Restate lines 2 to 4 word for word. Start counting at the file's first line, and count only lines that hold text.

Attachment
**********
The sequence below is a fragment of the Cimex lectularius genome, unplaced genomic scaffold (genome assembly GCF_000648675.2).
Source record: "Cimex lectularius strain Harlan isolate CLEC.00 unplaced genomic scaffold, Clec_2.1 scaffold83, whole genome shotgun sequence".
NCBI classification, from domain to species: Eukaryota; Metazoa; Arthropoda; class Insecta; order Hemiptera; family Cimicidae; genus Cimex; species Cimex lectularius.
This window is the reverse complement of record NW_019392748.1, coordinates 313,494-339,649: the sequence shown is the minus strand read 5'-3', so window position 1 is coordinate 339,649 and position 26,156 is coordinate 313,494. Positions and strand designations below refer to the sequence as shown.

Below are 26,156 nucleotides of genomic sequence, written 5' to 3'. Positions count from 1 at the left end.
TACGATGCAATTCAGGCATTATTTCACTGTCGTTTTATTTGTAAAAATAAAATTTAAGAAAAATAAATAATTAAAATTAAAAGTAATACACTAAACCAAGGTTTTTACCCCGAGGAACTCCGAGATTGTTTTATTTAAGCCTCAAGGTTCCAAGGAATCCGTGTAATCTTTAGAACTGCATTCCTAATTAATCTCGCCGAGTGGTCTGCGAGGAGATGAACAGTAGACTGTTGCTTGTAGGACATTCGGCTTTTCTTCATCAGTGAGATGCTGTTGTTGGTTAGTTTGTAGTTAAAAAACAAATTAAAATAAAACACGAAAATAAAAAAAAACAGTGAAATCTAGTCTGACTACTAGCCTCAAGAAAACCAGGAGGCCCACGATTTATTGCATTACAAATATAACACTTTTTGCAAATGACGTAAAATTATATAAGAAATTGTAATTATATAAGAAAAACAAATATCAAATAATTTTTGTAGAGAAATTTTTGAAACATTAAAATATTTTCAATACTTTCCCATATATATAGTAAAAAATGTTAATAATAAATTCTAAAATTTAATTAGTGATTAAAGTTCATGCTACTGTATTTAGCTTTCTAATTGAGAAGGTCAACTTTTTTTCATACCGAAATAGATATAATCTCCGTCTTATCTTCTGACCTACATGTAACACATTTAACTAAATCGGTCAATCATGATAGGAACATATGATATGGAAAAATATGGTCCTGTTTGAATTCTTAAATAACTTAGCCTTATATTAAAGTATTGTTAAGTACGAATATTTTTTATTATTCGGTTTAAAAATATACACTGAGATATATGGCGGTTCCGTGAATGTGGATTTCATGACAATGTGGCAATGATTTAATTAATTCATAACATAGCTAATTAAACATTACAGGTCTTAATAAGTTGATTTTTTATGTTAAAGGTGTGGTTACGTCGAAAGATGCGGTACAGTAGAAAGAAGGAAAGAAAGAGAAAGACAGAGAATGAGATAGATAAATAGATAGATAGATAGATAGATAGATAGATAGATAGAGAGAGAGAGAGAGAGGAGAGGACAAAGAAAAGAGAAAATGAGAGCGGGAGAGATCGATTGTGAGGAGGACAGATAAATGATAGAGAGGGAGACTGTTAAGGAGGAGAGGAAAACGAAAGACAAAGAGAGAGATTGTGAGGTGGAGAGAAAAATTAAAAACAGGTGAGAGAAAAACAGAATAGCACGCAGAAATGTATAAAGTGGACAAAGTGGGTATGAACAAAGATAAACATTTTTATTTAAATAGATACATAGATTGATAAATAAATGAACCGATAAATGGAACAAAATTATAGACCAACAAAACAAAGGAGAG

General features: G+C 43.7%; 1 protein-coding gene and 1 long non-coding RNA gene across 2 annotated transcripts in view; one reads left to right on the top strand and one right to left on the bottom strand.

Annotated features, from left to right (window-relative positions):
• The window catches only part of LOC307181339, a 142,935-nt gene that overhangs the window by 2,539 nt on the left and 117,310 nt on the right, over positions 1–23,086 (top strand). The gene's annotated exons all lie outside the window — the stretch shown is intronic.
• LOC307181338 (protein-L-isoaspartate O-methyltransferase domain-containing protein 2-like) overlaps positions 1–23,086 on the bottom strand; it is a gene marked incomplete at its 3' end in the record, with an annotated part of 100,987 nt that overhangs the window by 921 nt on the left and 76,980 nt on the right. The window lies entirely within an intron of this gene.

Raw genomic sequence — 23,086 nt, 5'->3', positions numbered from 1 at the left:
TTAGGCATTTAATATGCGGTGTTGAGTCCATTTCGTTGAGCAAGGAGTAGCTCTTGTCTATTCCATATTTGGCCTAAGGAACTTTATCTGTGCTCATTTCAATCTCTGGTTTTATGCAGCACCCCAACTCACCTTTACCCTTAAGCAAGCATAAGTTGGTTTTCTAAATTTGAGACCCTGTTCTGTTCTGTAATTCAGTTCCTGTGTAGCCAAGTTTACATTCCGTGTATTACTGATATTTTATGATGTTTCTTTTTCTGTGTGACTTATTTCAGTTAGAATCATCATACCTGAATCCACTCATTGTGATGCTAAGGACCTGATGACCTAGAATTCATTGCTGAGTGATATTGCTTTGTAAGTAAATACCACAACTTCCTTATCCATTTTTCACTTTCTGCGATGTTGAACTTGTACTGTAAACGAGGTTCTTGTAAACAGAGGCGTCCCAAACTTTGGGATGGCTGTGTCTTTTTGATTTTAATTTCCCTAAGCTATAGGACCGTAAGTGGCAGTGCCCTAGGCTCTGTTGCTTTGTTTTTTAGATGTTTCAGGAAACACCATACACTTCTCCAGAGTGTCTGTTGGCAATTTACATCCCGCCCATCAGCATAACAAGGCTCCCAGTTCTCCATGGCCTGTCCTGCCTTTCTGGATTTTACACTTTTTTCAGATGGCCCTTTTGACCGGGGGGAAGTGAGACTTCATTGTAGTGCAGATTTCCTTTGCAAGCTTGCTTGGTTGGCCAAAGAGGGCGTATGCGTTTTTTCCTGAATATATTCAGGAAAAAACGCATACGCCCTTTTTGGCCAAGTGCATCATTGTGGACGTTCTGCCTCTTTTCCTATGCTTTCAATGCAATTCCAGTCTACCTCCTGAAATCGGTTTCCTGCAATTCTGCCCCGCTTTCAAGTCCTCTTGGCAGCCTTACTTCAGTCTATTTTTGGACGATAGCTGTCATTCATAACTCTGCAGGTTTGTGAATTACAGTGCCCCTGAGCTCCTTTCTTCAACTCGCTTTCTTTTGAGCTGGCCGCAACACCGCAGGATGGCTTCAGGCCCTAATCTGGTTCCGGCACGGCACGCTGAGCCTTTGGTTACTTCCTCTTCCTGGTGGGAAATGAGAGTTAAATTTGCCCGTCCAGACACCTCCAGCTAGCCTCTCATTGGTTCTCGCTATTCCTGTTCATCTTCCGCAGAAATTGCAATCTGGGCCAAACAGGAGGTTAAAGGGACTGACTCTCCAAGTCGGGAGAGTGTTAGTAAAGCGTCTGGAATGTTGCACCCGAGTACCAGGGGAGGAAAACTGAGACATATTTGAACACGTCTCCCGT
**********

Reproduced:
Source record: "Cimex lectularius strain Harlan isolate CLEC.00 unplaced genomic scaffold, Clec_2.1 scaffold83, whole genome shotgun sequence".
NCBI classification, from domain to species: Eukaryota; Metazoa; Arthropoda; class Insecta; order Hemiptera; family Cimicidae; genus Cimex; species Cimex lectularius.
This window is the reverse complement of record NW_019392748.1, coordinates 313,494-339,649: the sequence shown is the minus strand read 5'-3', so window position 1 is coordinate 339,649 and position 26,156 is coordinate 313,494. Positions and strand designations below refer to the sequence as shown.